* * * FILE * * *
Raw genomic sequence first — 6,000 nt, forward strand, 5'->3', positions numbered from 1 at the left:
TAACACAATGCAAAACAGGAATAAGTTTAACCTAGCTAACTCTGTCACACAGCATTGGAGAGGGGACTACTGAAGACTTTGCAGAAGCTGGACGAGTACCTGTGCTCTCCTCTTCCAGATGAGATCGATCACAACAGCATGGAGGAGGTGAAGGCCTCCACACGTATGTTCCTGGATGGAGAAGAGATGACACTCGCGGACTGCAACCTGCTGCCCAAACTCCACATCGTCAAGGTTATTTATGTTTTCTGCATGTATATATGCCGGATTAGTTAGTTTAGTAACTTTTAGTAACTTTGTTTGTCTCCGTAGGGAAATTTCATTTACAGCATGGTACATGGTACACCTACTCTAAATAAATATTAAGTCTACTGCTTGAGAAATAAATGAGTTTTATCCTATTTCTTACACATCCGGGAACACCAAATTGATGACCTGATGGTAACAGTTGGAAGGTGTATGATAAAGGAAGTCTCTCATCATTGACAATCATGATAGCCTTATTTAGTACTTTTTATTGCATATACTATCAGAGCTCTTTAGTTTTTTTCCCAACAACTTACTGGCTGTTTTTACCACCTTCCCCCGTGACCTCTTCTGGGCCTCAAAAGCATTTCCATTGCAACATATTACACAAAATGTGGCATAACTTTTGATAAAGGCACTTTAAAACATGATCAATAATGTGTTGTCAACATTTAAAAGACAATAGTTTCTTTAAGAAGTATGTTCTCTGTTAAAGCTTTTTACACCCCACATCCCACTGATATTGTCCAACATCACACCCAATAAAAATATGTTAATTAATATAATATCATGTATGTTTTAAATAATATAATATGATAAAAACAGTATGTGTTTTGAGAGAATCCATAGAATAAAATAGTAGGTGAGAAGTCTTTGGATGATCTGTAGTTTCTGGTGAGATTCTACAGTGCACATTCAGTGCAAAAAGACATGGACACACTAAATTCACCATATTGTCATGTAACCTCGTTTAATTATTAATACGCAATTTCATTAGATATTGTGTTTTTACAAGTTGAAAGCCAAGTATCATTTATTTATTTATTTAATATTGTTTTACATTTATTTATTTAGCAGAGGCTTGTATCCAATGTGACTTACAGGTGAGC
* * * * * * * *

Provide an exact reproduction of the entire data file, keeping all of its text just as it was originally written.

Raw genomic sequence first — 6,000 nt, forward strand, 5'->3', positions numbered from 1 at the left:
TAACACAATGCAAAACAGGAATAAGTTTAACCTAGCTAACTCTGTCACACAGCATTGGAGAGGGGACTACTGAAGACTTTGCAGAAGCTGGACGAGTACCTGTGCTCTCCTCTTCCAGATGAGATCGATCACAACAGCATGGAGGAGGTGAAGGCCTCCACACGTATGTTCCTGGATGGAGAAGAGATGACACTCGCGGACTGCAACCTGCTGCCCAAACTCCACATCGTCAAGGTTATTTATGTTTTCTGCATGTATATATGCCGGATTAGTTAGTTTAGTAACTTTTAGTAACTTTGTTTGTCTCCGTAGGGAAATTTCATTTACAGCATGGTACATGGTACACCTACTCTAAATAAATATTAAGTCTACTGCTTGAGAAATAAATGAGTTTTATCCTATTTCTTACACATCCGGGAACACCAAATTGATGACCTGATGGTAACAGTTGGAAGGTGTATGATAAAGGAAGTCTCTCATCATTGACAATCATGATAGCCTTATTTAGTACTTTTTATTGCATATACTATCAGAGCTCTTTAGTTTTTTTCCCAACAACTTACTGGCTGTTTTTACCACCTTCCCCCGTGACCTCTTCTGGGCCTCAAAAGCATTTCCATTGCAACATATTACACAAAATGTGGCATAACTTTTGATAAAGGCACTTTAAAACATGATCAATAATGTGTTGTCAACATTTAAAAGACAATAGTTTCTTTAAGAAGTATGTTCTCTGTTAAAGCTTTTTACACCCCACATCCCACTGATATTGTCCAACATCACACCCAATAAAAATATGTTAATTAATATAATATCATGTATGTTTTAAATAATATAATATGATAAAAACAGTATGTGTTTTGAGAGAATCCATAGAATAAAATAGTAGGTGAGAAGTCTTTGGATGATCTGTAGTTTCTGGTGAGATTCTACAGTGCACATTCAGTGCAAAAAGACATGGACACACTAAATTCACCATATTGTCATGTAACCTCGTTTAATTATTAATACGCAATTTCATTAGATATTGTGTTTTTACAAGTTGAAAGCCAAGTATCATTTATTTATTTATTTAATATTGTTTTACATTTATTTATTTAGCAGAGGCTTGTATCCAATGTGACTTACAGGTGAGC